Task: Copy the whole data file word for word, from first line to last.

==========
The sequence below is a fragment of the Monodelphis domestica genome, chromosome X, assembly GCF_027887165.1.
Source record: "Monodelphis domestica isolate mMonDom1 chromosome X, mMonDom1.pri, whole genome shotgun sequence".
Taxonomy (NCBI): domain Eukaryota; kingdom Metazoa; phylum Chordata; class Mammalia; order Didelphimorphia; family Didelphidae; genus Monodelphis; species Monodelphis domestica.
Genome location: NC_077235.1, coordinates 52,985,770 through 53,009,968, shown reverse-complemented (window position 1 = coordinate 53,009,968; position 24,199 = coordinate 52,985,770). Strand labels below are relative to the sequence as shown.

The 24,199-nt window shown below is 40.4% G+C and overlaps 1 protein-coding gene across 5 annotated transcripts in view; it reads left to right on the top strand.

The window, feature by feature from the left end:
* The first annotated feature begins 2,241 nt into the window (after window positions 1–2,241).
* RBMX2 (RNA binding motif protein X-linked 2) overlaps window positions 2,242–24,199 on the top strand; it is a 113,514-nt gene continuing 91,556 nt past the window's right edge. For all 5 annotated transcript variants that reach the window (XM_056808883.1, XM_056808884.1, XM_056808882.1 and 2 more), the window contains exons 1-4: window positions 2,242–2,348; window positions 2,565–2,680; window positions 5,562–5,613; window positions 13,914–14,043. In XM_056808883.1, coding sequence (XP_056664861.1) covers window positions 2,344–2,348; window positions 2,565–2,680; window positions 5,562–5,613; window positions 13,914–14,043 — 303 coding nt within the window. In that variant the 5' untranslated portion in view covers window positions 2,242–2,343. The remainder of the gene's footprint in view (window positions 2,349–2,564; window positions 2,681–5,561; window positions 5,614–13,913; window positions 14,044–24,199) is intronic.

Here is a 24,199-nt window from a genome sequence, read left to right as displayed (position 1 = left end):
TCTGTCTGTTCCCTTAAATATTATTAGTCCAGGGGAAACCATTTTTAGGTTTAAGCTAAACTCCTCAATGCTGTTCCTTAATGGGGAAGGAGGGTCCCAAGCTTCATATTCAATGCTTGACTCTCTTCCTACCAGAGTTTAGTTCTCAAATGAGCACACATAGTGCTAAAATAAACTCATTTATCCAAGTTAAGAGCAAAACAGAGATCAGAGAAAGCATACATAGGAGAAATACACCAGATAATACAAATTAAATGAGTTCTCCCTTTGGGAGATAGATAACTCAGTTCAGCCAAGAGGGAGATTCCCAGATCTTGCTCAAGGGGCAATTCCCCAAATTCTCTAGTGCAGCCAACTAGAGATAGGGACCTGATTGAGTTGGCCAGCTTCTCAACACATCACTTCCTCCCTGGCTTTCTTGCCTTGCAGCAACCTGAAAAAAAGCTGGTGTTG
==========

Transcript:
The sequence below is a fragment of the Monodelphis domestica genome, chromosome X, assembly GCF_027887165.1.
Source record: "Monodelphis domestica isolate mMonDom1 chromosome X, mMonDom1.pri, whole genome shotgun sequence".
Taxonomy (NCBI): domain Eukaryota; kingdom Metazoa; phylum Chordata; class Mammalia; order Didelphimorphia; family Didelphidae; genus Monodelphis; species Monodelphis domestica.
Genome location: NC_077235.1, coordinates 52,985,770 through 53,009,968, shown reverse-complemented (window position 1 = coordinate 53,009,968; position 24,199 = coordinate 52,985,770). Strand labels below are relative to the sequence as shown.

The 24,199-nt window shown below is 40.4% G+C and overlaps 1 protein-coding gene across 5 annotated transcripts in view; it reads left to right on the top strand.

The window, feature by feature from the left end:
* The first annotated feature begins 2,241 nt into the window (after window positions 1–2,241).
* RBMX2 (RNA binding motif protein X-linked 2) overlaps window positions 2,242–24,199 on the top strand; it is a 113,514-nt gene continuing 91,556 nt past the window's right edge. For all 5 annotated transcript variants that reach the window (XM_056808883.1, XM_056808884.1, XM_056808882.1 and 2 more), the window contains exons 1-4: window positions 2,242–2,348; window positions 2,565–2,680; window positions 5,562–5,613; window positions 13,914–14,043. In XM_056808883.1, coding sequence (XP_056664861.1) covers window positions 2,344–2,348; window positions 2,565–2,680; window positions 5,562–5,613; window positions 13,914–14,043 — 303 coding nt within the window. In that variant the 5' untranslated portion in view covers window positions 2,242–2,343. The remainder of the gene's footprint in view (window positions 2,349–2,564; window positions 2,681–5,561; window positions 5,614–13,913; window positions 14,044–24,199) is intronic.

Here is a 24,199-nt window from a genome sequence, read left to right as displayed (position 1 = left end):
TCTGTCTGTTCCCTTAAATATTATTAGTCCAGGGGAAACCATTTTTAGGTTTAAGCTAAACTCCTCAATGCTGTTCCTTAATGGGGAAGGAGGGTCCCAAGCTTCATATTCAATGCTTGACTCTCTTCCTACCAGAGTTTAGTTCTCAAATGAGCACACATAGTGCTAAAATAAACTCATTTATCCAAGTTAAGAGCAAAACAGAGATCAGAGAAAGCATACATAGGAGAAATACACCAGATAATACAAATTAAATGAGTTCTCCCTTTGGGAGATAGATAACTCAGTTCAGCCAAGAGGGAGATTCCCAGATCTTGCTCAAGGGGCAATTCCCCAAATTCTCTAGTGCAGCCAACTAGAGATAGGGACCTGATTGAGTTGGCCAGCTTCTCAACACATCACTTCCTCCCTGGCTTTCTTGCCTTGCAGCAACCTGAAAAAAAGCTGGTGTTG